Thinking “Race” in the Russian and Soviet Empires
Date / Time
March 5, 2020 - March 7, 2020
This conference explores shifting conceptions of race and ethnicity through the transition from the Russian to the Soviet empires. It proposes an approach to race and ethnicity as discursive formations that emerge in a broad archive of ethnographic, linguistic, geographic, and popular media, which furnished both hegemonic discourses of scientific modernity and Russian/Eurasian exceptionalism. Exposing this interdisciplinary notion of “race sciences” and its intersections with related scientific, aesthetic, and political regimes, this conference will examine how race science came to be grounded in both the practical imagination and Imperial Russian and Soviet policies, which served in the ordering and management of the colonial population through diversity mandates, nation-building and border redistricting, as well as restructuring aesthetic and affective regimes of seeing and feeling. We will trace how conceptions of race and ethnicity shifted over the revolutionary transition and responded to specific local and global geopolitics. Working across the disciplines of history, history of science, anthropology, literature, as well as visual media and performing arts, this workshop will expose the ways in which shifting conceptions of race and ethnicity influenced the development of new scientific paradigms and contributed to the restructuring of the social, political and artistic imagination amidst the process of imperial expansion.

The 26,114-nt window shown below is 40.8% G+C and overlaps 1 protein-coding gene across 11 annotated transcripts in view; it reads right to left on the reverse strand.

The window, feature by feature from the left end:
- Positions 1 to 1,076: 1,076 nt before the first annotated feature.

For a detailed schedule please see the conference website.
Sponsored by: Department of Polish, Russian, and Lithuanian Studies; SEENEXT Interdisciplinary Working Group; Institute for the Humanities; Jewish Studies Program; Institute for Research on Race & Public Policy; History Department; School of Literatures, Cultural Studies and Linguistics; School of Theatre and Music; The Leonid Nevzlin Research Center for Russian and East European Jewry; Center for East European and Russian/Eurasian Studies (CEERES); UChicago Department of History; UChicago Department of Slavic Languages and Literatures; Franke Institute for the Humanities; Joyce Z. and Jacob Greenberg Center for Jewish Studies; Pozen Family Center for Human Rights.